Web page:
Sikora met Aimee Olexy, his wife and business partner, in 1992 at a hotel in Boulder, Colorado. He was the head chef; she ran the operation. A restaurant worker since age 13, Olexy skipped much of 10th grade to sell bagels with sprouts and scrambled eggs at Grateful Dead concerts. She dropped out of high school at 16, got her GED, enrolled at St. Joseph's University at 17 and graduated summa cum laude with a degree in classical literature.

Together, the pair worked at inns and cafes in Denver; Eugene, Oregon; and Cape Cod before settling in Philadelphia and signing on with Stephen Starr, the city's high-concept restaurateur. While Olexy managed Starr's empire, Sikora presided over the galley at Starr's Moroccan outpost, Tangerine.

In 2001, they quit the Starr system. With a government loan of $45,000 and little more than mountain bikes for collateral, they opened Django, a boutique restaurant in Society Hill, pioneering Philly's renaissance in chef-run, B.Y.O.B. establishments.

Casual and affordable, Django offered European-based fare, with the menu driven by the season: in the summer, asparagus carbonara; over the winter, venison with foie gras-date parfait. The bistro reaped national acclaim from the New York Times (“may be the hottest ticket in town”) and the Los Angeles Times (“consistently great, right down to the desserts”).

Philadelphia Inquirer food critic Craig LaBan called it “one of the region's best restaurants, period, dollar for dollar or by any other important measure.” Django was the only BYOB ever awarded LaBan's highest rating of four bells. The rest of his pantheon were well-hyped heavy hitters: Vetri, the Fountain, Le Bec-Fin.

Alas, Django had only 38 seats and no liquor license, so profits were slim. In 2005, Sikora and Olexy sold the restaurant. Seeking a more rustic setting in which to raise their infant daughter, Annalee Talula Rae, they moved to Olexy's hometown in the Brandywine Valley.

They bought and gutted a vacant shoe store in Kennett Square, which bills itself as the mushroom capital of the world. (The town produces more than 40 percent of the nation's mushrooms.) Sikora and Olexy enlisted another CIA grad, Claire Shears, as pastry chef and cut her in on the business. Shears is the mind behind Talula's buttermilk-lemon tarts and chocolate-covered creampuffs.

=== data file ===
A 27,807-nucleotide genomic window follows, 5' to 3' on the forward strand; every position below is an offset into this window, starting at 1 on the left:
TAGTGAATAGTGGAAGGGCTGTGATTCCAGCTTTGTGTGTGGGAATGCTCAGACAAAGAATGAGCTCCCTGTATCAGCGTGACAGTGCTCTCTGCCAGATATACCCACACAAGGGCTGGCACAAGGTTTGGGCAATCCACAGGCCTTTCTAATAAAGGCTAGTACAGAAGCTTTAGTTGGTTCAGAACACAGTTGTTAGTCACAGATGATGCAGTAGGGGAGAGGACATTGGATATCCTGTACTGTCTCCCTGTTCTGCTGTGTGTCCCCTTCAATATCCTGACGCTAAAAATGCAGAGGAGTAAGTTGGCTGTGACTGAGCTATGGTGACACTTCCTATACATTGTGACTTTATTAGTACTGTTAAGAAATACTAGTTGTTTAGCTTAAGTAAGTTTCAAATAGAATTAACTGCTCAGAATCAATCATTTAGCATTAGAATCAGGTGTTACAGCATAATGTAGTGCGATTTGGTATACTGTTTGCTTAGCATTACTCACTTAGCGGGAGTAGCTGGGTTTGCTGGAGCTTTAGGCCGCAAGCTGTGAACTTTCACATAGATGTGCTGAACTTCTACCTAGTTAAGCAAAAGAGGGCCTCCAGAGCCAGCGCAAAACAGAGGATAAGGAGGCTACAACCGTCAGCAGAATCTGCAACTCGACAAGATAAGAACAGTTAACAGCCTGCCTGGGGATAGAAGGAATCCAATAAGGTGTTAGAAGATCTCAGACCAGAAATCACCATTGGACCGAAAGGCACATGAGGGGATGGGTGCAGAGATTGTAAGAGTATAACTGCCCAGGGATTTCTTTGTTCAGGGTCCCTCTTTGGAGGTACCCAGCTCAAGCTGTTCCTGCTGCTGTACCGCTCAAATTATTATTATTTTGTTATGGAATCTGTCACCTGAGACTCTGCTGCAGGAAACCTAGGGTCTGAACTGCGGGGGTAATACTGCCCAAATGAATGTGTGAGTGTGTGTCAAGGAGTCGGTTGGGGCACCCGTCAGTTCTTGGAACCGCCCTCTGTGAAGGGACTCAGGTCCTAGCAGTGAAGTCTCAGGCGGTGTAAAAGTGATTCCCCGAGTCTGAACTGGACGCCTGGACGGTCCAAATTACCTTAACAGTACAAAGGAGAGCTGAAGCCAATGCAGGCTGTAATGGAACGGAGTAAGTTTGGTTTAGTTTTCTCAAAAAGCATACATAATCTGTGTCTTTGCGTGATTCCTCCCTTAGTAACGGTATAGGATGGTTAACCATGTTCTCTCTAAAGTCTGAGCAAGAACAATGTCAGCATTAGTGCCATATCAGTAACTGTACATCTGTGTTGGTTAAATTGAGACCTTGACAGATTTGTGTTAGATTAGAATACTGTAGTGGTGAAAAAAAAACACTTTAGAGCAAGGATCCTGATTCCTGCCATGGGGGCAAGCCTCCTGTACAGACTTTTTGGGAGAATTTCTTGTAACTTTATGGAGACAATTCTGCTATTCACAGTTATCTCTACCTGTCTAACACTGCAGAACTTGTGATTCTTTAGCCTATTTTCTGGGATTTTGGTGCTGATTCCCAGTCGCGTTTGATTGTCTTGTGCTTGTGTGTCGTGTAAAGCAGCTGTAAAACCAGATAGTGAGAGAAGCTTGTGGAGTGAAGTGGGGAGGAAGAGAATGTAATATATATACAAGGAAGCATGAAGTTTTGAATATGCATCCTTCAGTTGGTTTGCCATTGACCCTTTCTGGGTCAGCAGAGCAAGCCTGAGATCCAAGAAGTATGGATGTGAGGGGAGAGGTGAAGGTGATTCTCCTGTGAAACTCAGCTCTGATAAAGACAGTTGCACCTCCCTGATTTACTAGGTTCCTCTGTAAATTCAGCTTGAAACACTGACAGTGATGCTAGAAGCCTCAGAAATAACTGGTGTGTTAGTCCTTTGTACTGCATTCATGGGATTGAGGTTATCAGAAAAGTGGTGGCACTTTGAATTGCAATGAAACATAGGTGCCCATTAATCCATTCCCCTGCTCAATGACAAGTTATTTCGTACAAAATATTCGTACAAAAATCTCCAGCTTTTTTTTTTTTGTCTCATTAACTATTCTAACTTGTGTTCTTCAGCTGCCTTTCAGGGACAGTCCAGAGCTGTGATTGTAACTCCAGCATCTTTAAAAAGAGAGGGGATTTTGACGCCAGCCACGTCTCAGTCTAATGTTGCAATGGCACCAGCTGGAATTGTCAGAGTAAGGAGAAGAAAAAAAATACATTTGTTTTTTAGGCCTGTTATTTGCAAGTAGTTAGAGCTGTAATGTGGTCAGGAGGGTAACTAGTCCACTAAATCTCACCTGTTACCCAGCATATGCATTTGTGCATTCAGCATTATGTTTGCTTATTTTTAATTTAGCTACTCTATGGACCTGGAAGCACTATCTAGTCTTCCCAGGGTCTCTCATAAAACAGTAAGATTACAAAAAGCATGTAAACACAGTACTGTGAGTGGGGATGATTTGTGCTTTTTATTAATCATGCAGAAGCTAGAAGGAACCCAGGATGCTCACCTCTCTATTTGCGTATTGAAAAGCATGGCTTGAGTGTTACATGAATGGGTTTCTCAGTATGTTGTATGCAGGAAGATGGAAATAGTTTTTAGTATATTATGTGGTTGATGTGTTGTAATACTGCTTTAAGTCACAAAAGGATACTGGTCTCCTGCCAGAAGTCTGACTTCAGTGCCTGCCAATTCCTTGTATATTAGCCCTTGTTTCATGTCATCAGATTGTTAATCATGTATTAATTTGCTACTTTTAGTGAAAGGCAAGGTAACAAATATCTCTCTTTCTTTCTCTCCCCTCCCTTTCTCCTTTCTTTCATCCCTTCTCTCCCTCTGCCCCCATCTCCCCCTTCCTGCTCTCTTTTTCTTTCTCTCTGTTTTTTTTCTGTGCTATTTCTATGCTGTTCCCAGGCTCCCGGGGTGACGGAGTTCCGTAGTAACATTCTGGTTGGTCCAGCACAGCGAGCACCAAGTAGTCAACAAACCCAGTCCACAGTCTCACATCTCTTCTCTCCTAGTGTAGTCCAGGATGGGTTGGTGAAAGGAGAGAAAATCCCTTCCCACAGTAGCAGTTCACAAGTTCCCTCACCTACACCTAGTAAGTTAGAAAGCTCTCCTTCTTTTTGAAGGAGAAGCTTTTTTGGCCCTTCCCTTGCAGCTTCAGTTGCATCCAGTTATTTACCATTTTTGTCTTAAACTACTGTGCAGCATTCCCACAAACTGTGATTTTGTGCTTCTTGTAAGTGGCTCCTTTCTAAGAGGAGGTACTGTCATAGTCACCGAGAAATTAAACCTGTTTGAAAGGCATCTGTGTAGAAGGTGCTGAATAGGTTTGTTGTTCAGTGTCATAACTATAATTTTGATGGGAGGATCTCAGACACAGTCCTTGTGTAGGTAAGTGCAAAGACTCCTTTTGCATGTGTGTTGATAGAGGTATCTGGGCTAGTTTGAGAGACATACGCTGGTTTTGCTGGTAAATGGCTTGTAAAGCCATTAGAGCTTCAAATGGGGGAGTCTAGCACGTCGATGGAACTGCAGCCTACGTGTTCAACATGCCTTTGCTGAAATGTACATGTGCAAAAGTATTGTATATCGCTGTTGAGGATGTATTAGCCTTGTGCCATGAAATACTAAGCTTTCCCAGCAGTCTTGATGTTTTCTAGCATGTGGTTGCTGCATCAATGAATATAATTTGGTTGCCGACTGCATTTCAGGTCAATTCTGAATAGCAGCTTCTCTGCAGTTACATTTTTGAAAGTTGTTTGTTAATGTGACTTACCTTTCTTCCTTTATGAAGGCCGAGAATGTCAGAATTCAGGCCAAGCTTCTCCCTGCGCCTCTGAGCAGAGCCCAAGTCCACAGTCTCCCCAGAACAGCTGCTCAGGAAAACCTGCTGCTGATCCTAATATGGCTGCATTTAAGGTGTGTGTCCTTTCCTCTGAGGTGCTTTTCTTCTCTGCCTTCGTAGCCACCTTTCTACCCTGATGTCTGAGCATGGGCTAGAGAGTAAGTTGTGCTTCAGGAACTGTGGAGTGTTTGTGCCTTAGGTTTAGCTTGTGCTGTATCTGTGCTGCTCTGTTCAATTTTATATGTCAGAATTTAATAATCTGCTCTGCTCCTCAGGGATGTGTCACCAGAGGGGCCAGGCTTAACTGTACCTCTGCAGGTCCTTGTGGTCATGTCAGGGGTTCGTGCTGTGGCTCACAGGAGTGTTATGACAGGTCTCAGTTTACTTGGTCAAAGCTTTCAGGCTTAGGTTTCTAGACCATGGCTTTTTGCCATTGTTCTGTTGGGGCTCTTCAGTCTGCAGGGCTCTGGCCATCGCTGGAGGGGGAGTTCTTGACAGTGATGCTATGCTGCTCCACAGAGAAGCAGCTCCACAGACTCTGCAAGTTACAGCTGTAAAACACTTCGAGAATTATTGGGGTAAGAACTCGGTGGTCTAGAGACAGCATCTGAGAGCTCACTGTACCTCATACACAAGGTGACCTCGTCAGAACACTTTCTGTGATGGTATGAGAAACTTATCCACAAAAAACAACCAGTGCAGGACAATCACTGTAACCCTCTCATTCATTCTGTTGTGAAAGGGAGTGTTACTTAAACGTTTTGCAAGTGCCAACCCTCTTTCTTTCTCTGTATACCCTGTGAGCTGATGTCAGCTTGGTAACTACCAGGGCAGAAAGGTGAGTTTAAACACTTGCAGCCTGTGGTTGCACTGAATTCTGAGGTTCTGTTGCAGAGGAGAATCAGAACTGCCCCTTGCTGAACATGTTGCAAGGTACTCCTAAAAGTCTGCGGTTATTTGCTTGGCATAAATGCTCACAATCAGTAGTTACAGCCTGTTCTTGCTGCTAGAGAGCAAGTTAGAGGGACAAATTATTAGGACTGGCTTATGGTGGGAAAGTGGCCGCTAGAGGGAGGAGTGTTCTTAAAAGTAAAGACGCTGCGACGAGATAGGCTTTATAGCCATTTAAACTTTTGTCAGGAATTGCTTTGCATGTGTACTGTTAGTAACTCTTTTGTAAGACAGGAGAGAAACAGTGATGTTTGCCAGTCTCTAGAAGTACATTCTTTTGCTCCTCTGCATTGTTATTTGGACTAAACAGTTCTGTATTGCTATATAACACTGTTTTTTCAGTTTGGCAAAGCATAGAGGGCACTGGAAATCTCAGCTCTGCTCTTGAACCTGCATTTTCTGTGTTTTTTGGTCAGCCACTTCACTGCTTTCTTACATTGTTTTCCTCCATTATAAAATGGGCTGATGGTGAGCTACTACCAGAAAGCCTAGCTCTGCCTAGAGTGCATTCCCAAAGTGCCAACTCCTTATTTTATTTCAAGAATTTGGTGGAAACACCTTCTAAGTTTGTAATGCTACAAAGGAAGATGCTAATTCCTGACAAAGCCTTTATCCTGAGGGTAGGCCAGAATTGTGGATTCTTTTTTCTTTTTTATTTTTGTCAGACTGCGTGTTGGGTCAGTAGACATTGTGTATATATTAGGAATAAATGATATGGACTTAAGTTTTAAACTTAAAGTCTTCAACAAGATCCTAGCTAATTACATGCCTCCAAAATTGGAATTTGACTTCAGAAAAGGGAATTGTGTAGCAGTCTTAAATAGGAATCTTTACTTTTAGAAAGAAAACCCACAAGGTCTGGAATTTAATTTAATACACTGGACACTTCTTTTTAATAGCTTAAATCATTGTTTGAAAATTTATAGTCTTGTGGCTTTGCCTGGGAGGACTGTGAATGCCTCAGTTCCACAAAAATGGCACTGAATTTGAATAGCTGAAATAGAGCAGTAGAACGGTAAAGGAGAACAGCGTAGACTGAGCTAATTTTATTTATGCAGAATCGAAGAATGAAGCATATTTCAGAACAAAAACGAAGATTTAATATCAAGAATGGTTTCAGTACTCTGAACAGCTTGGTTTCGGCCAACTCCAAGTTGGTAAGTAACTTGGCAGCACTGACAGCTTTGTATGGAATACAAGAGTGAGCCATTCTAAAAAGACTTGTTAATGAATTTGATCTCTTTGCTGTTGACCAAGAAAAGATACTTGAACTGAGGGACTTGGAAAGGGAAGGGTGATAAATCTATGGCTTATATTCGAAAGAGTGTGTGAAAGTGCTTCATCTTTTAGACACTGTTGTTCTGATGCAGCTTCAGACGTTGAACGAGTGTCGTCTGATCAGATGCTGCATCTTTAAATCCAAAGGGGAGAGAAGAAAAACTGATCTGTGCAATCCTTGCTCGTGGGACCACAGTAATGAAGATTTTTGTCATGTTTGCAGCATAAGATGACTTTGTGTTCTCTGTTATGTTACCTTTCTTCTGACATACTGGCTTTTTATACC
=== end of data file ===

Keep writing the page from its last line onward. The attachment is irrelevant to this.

Talula's opened last spring and was an immediate and unexpected sensation. The table filled up with Django groupies and epicures who had read about the place on foodie blogs.

When LaBan wrote that dinner at Talula's had been his most memorable meal of the year, the reservation line jammed. A harried Olexy came up with the current scheme. “Otherwise,” she says, “people would have booked Fridays and Saturdays 10 years into the future.” The names on Talula's waiting list take up an entire office wall.

Aside from staking out the joint, Olexy says the surest way to secure a table in 2009 is to call Talula's the moment it opens. There is a little-known second option. Twice a week, Olexy seats parties of two to four in the kitchen at Talula's invitation-only chef's table. Crafty out-of-towners might consider overnighting a set of bootleg Dead CDs - along with a subtle reservation request.

David McDuff said...

I hadn't, Ogar, so thanks. Nice write-up.

RougeAndBlanc said...

Did you get the Deletang from State Line @ MD? By the way, what does 'boiled wool' smell like? Do I get it by boiling a wool yarn? I have never smell that before so I have no idea what it is.

David McDuff said...

Hey R&B,
Boiled wool is essentially regular wool that's intentionally shrunk to form a tighter, more compact form. It may just be my imagination, but boiled wool garments seem to give off a slightly different aroma when they get moist than do more loosely knit woolens. In any case, it's really just a knit-picky (wink, wink) way of saying that the wine smelled of lanolin, a typical aroma signature of Loire Chenin.

The Deletang did come from State Line. Educated guess or detective work on your part? Either way, you may not want to go out of your way to snatch up any remaining bottles. Subsequent investigation has indicated some fairly significant bottle variation, with the bottle included in this tasting falling on the good/lucky end of the spectrum.